Chester-Upland School District is experiencing change that could be monumental this school year.
The man behind it all is Gregory G. Shannon, the district's new superintendent. He's affectionately known as the "turn around superintendent."
Thus far, he is living up to that promise, but the challenge might appear daunting to most.
Breaking news and the stories that matter to your neighborhood.
The district is one of the worst performers, academically, in the Commonwealth. Out of Pennsylvania's 498 school districts, Chester-Upland ranked 496th for PSSA scores in 2012, according to the Pittsburgh Business Times. The graduation rate has not been above 50% for the last three years. The Delaware County communities served by the district -- Chester, Upland and Chester Township -- for years have been under-served due to the history of poor management and severe financial problems.
Shannon started working for Chester Upland in mid-July, but began volunteering in June.
This summer, Shannon rolled up his sleeves and directed all school district employees to participate in a reclamation campaign. He and the staff hit the streets and begin selling the Chester Upland School District to parents.
Yes, selling as in door-to-door.
The district's administration building was emptied, only a receptionist stayed in the building when the community outreach days took place. The staff walked the mall, downtown Chester, knocked on doors and talked to everyone who would listen to Shannon's "44 reasons to enroll in Chester-Upland School District."
Reason number one: long-standing reputation as an excellent elementary school.
Reason number thirty-four: cyber option at school site.
Reason number forty: discipline with dignity.
"Nobody even thinks to do this -- treat you like the customer, ask for your business and work hard to keep it," said Shannon.
The salesmanship worked.
Nine hundred additional students registered for the 2013-14 school year, about a 20 percent increase in enrollment. The total student body as of Sept. 6 is 3,129.
The Chester Upland School District had seen an annual five percent enrollment decline in recent years and was judged to be one of the Commonwealth's most "severely distressed districts academically and financially," according to Chief Recovery Officer Joe Watkins. The increase in student population by 900 students immediately reversed the district's plan to close two elementary schools.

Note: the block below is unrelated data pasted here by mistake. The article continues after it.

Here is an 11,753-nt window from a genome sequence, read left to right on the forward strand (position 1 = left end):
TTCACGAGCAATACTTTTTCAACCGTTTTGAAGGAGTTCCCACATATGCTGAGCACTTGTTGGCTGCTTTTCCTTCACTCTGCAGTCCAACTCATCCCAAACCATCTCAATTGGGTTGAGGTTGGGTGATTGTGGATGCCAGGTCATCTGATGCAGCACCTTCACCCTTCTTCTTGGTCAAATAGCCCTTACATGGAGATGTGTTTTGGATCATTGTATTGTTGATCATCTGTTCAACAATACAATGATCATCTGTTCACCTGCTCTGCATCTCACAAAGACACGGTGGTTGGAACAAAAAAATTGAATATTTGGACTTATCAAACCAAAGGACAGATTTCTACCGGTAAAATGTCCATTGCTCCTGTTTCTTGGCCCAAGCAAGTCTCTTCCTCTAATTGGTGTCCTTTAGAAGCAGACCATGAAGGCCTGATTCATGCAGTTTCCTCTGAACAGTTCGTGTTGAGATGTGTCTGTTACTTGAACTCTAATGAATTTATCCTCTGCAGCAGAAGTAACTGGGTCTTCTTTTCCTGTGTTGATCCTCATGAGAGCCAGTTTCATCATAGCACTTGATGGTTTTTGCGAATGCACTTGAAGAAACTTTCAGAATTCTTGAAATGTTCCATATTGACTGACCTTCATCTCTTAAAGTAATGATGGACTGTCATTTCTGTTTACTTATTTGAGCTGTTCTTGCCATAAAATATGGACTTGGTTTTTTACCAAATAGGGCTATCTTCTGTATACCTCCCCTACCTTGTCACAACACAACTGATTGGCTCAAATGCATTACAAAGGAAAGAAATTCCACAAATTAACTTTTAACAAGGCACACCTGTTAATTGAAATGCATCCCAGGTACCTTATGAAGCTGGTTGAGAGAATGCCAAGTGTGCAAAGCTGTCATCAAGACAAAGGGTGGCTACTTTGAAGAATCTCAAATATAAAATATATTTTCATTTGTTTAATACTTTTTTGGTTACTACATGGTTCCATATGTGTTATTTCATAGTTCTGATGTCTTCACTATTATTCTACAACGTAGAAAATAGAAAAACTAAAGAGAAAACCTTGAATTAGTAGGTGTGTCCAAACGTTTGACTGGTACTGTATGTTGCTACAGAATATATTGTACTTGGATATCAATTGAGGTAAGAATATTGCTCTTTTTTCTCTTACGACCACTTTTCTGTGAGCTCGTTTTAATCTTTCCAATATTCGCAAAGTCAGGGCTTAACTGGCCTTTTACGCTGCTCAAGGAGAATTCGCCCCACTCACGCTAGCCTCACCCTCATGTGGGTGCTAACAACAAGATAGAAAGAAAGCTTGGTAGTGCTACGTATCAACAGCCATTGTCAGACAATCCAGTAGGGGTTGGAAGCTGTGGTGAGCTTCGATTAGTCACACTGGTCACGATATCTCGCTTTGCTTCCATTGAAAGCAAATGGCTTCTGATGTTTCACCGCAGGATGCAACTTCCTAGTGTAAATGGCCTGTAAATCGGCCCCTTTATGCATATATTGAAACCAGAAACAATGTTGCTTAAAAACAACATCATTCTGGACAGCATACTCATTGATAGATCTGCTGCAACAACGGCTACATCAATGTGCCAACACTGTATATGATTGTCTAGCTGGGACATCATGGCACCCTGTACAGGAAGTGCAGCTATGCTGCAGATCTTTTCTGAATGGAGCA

Shannon has led a charge to change the district's "attitudes and philosophy," embracing all the district's children as assets.
"We've got lots of activities. We are secure and we learn a lot," said Kamani Johns, a fifth grade student at Margaret Stetser Elementary School. Johns wants to be a lawyer and credits her teachers for helping her create a goal.
Change sounds simple.
For Watkins, Shannon's vibrant approach to learning is warmly welcomed and satisfying to observe.
Shannon has implemented a strategy to work with the community and build accountability across the board for teachers, parents, staff, students and himself. He wants the results of that strategy to facilitate a change in culture, raise everyone's level of expectation, move away from anecdotal analysis and move toward data, allow for mid-course corrections to the curriculum and cheer wildly for every single victory.
"Chester is a city serious about its pride. We are here to help the students to shine and uncover it," said Claudia Averette, chief of staff for the Chester Upland School District.
Shannon is Philadelphia born-and-raised and most recently worked as the deputy chief of the office of student discipline, hearings and expulsions in the Philadelphia School District. He started his educational career as a middle school teacher 26 years ago in Philadelphia.
Shannon says he intends to acknowledge Chester-Upland students on the honor roll as well as those "on a roll" (those who've showed signs of improvement) at forthcoming student assemblies.
The changes have been embraced by staff, and perhaps easier to implement because of the close-knit community.
"We've got amazing kids and supportive families. Because we are small, we are like a family," said Stetser Elementary School principal Janet Baldwin.